Stove grates help hold your pots and pans over the flame while cooking. They get dirty as the content of your pot spills and splatter, including unknown food debris and leftover grease. Can you simply toss the grates in the dishwasher when they get too dirty?
You can put stove grates in the dishwasher if they’re not made of uncoated cast iron. Cast iron stove grates aren’t designed to be submerged for too long because they’re prone to rust, unless they feature a protective coating. Cleaning cast iron grates outside a dishwasher is often safer.
The rest of the article will cover all you need to know about putting your stove grates in the dishwasher. You’ll also learn alternative ways to clean the units safely and effectively.
Washing your stove grates in a dishwasher saves you time and helps conserve water. The hot water used in the cleaning process also ensures hygienic cleaning by eliminating germs and bacteria growing on the surface of grates following food spills.
Sometimes, washing the stove grates in a dishwasher is a logical choice. The grates might be larger than your sink, especially if you have a large stove.
If your sink can’t take the full length of the grates, your dishwasher can take all of them in one go, which can save you time and energy.
As we’ve seen above, washing your grates in the dishwasher is super convenient.
You get to relax while the appliance cleans off the grime from your delicious cooking instead of stressing over the cleaning process. However, many manufacturers warn against putting cast iron grates in a dishwasher for the following reasons:
- Cast iron grates regularly submerged in a dishwasher can lose their durability quickly due to rust.
- Some dishwashers may not properly hold stove grates, which will increase the risk of damage to both the grates and the dishwasher.
You may be wondering why stove manufacturers use cast iron for grates if they have these limitations. Well, cast iron remains one of the best options to use for several reasons. The material is durable, versatile, and guarantees fast and even heating at all times. Cast iron stove grates are also cheaper to manufacture compared to others.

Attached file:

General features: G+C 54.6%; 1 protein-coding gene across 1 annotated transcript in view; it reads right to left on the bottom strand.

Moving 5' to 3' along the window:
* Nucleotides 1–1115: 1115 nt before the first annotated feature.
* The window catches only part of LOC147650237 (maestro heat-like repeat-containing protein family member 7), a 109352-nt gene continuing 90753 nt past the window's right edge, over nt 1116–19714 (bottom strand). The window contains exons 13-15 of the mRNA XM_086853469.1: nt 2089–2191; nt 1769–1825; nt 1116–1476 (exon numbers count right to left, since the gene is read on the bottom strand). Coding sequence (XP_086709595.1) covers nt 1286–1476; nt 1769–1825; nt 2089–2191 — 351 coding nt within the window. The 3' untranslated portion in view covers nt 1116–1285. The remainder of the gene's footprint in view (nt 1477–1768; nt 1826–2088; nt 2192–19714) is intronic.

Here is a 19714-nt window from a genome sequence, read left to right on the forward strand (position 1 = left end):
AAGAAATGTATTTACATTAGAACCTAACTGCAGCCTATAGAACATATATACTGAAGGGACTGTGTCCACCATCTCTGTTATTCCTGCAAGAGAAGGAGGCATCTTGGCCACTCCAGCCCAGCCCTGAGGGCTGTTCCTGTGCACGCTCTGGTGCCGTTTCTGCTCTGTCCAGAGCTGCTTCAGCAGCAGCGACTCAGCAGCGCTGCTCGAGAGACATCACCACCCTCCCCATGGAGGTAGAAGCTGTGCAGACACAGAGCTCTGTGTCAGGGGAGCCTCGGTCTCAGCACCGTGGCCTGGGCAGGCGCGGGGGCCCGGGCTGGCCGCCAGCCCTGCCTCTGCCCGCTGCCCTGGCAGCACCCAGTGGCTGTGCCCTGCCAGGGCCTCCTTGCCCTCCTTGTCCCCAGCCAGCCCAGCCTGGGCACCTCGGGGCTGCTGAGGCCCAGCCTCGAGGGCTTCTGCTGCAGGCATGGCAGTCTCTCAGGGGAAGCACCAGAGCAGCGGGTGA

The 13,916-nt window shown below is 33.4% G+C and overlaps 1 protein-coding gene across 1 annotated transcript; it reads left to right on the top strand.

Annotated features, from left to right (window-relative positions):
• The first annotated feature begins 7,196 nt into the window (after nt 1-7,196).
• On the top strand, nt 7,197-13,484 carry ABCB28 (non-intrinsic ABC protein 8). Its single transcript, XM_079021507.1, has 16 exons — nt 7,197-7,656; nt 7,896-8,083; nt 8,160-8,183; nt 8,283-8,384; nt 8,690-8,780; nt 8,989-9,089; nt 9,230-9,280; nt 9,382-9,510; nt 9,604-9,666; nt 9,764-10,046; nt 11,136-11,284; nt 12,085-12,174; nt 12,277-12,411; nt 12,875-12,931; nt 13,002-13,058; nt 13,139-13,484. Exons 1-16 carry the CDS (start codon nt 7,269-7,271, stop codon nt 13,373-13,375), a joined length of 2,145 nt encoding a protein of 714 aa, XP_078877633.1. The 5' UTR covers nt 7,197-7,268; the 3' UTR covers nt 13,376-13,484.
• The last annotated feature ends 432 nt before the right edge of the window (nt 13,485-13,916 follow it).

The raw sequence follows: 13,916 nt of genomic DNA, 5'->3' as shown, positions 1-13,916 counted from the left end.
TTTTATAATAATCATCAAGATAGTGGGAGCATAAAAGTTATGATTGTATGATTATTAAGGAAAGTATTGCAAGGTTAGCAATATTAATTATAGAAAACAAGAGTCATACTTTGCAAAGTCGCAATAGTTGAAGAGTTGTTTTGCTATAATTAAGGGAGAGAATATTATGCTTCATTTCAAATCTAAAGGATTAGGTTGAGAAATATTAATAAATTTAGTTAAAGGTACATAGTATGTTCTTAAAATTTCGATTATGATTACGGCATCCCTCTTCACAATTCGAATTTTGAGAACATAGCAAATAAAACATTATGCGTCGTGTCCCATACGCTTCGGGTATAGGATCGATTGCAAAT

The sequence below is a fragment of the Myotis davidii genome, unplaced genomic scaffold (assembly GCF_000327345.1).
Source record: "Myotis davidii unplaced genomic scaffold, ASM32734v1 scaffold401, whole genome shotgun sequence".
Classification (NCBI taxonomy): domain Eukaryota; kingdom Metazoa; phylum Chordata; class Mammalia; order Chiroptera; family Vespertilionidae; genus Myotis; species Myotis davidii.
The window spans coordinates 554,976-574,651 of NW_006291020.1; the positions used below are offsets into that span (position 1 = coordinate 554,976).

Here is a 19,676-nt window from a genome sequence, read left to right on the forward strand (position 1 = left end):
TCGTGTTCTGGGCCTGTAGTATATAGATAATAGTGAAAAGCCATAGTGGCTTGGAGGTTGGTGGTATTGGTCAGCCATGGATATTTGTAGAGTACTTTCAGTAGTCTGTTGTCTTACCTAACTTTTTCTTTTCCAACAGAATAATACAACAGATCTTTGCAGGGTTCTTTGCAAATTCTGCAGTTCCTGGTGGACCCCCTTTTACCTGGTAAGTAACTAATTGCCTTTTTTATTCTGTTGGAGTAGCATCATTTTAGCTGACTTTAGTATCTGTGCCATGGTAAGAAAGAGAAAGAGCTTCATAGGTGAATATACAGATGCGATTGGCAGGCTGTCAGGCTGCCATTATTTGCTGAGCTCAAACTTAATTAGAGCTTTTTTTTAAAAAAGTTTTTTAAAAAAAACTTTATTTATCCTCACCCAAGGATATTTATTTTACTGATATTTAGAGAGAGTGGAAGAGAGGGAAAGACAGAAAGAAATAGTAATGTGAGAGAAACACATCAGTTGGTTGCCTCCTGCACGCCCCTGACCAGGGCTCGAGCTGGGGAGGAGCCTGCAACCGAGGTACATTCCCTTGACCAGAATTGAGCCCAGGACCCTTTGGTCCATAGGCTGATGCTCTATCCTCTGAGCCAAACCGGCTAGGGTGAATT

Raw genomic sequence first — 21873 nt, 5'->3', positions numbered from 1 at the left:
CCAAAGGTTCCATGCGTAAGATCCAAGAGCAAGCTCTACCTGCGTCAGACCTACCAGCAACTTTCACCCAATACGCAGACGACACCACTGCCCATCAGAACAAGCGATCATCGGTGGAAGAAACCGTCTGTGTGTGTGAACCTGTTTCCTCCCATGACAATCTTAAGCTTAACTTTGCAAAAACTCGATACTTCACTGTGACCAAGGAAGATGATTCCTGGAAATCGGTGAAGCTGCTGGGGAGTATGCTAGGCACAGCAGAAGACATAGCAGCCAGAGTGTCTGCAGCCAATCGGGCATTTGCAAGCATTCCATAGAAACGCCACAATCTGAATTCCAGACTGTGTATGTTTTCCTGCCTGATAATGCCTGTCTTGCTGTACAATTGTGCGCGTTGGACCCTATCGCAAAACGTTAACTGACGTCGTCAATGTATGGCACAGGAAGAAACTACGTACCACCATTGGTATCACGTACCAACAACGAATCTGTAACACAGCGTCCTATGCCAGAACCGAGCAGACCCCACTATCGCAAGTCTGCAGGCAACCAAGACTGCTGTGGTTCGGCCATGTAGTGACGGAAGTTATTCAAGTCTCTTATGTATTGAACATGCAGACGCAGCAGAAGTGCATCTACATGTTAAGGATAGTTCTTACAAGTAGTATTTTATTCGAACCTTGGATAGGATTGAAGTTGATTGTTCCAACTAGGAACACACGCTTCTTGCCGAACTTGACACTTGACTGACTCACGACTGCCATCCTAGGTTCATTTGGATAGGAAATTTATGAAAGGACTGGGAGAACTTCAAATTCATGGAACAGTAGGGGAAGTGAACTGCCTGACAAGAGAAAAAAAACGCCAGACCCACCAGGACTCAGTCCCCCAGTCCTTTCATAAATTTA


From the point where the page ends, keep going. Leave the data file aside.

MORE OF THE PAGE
You can wash stove grates in the dishwasher if the manufacturer’s instructions allow it. Some stove grates are made of brass, while some cast iron options feature an enamel coating. Both designs can withstand regular wash in a dishwasher.
- Brass stove grates: They’re super durable and can withstand wear and tear a lot better than other metals. It’s why the material is popular on outdoor stoves and grills. Cleaning brass stove grates is easy because brass is highly resistant to stain and corrosion, even when washed with saltwater.
- Enamel-coated cast iron grates: They have a non-stick surface which means that food particles are unlikely to become caked on. When they do, you can toss the grates in the dishwasher. The enamel coating will give the cast iron a layer of protection from rust for a long time.
If your grates aren’t made of brass or enamel-coated cast iron, the manufacturer will likely include a warning against cleaning them in a dishwasher. Adhere to these instructions to ensure the longevity of your stove grates.
If your manufacturer doesn’t recommend dishwashing your stove grates, you can still clean them using other methods such as:
Cooktop cleaning wipes are disposable, soft, and flexible wipes you can use to wipe down your grates once they’ve cooled down after your cooking. Most of them feature an abrasive side to scrub off cooked-on stains. You can use the abrasive side to scrub off the cooked-on stain first before wiping it down.